Before unplugging your flash drive from the USB port, it is important to safely remove the hardware first. According to Microsoft, you really don’t need to safely remove USB flash drives on Windows 10 as the default quick removal policy is sufficient (Source). However, some experts still recommend safely removing the hardware to ensure all read/write processes are completed and your files are fully transferred to the flash drive (Source). Removing the flash drive without safely ejecting can lead to data loss or file corruption.

To safely remove the flash drive on Windows, click on the Safely Remove Hardware icon in the taskbar and select Eject for your flash drive. Wait for the confirmation that it’s safe to remove the hardware before unplugging the flash drive. While technically not required, safely ejecting the flash drive is an extra precaution to prevent any issues.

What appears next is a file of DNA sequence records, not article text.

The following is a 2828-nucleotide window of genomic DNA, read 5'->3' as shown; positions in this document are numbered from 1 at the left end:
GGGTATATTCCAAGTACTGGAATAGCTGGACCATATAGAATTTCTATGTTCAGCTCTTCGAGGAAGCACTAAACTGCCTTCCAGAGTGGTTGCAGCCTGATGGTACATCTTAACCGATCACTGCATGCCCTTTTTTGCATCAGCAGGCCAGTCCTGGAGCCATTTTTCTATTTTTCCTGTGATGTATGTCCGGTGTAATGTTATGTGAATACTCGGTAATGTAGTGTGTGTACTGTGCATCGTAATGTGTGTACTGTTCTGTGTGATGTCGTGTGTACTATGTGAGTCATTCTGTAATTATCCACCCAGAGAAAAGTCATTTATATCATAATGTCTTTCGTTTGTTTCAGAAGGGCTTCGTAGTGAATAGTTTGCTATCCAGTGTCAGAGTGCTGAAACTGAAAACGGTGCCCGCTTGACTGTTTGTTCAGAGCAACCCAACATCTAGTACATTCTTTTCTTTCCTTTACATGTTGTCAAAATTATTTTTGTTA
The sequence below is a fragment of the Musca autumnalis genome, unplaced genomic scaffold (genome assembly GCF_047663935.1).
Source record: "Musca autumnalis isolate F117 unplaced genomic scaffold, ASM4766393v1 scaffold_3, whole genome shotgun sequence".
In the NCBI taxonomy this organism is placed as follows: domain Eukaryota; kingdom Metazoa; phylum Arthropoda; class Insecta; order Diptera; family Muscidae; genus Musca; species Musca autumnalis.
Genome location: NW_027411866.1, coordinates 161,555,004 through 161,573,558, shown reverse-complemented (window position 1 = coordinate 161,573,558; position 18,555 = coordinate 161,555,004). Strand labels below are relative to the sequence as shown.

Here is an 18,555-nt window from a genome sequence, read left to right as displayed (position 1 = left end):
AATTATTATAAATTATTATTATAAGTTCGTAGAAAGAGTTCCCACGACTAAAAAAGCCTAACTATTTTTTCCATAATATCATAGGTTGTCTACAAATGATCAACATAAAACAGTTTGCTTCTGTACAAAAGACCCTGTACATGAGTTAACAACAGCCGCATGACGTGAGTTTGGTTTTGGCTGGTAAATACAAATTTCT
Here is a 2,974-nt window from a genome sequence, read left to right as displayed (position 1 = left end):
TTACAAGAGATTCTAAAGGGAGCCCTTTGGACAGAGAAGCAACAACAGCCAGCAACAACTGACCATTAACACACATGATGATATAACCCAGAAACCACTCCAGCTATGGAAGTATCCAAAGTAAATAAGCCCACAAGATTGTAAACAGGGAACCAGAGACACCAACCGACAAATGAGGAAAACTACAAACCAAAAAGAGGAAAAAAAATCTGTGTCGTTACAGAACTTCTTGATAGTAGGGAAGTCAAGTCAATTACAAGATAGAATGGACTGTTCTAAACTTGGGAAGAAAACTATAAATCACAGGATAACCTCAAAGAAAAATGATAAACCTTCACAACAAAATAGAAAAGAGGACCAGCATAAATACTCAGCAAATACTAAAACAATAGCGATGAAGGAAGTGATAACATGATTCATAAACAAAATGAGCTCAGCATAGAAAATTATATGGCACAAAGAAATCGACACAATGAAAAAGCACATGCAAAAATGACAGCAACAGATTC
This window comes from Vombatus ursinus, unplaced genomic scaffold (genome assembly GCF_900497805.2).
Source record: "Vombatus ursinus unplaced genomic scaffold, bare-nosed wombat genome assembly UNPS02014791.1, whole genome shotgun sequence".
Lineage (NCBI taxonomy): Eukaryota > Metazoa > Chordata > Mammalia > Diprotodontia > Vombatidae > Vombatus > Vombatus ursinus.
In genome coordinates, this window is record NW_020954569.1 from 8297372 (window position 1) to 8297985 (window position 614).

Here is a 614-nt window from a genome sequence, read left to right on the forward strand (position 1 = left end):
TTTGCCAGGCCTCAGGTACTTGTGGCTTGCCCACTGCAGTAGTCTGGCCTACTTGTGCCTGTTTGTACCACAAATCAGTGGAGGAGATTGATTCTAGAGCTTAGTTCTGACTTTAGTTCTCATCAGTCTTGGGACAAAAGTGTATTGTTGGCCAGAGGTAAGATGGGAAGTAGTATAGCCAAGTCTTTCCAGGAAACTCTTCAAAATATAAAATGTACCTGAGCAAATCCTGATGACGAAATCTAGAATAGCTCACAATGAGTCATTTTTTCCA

In summary, transferring music from a CD to a USB flash drive involves a few simple steps:

  1. Insert the CD into the computer’s disc drive.
  2. Plug the USB flash drive into the computer.
  3. Open File Explorer and navigate to the CD drive.
  4. Select the audio files on the CD you want to copy.
  5. Right click on the selected files and choose “Copy”.
  6. Navigate to the USB flash drive in File Explorer.
  7. Right click in an empty space and select “Paste” to copy the files.
  8. Safely eject the USB flash drive once the transfer is complete.

If you run into issues copying the CD, here are some tips for troubleshooting:

  • Make sure the CD and USB drive have enough free space.
  • Try a different USB port in case the current one is faulty.
  • Scan for errors on the CD or USB drive.
  • Clean the CD for any scratches/damages.
  • Reformat the USB drive to fix file system errors.
  • Use a USB 2.0 drive instead of 3.0 which can have compatibility issues.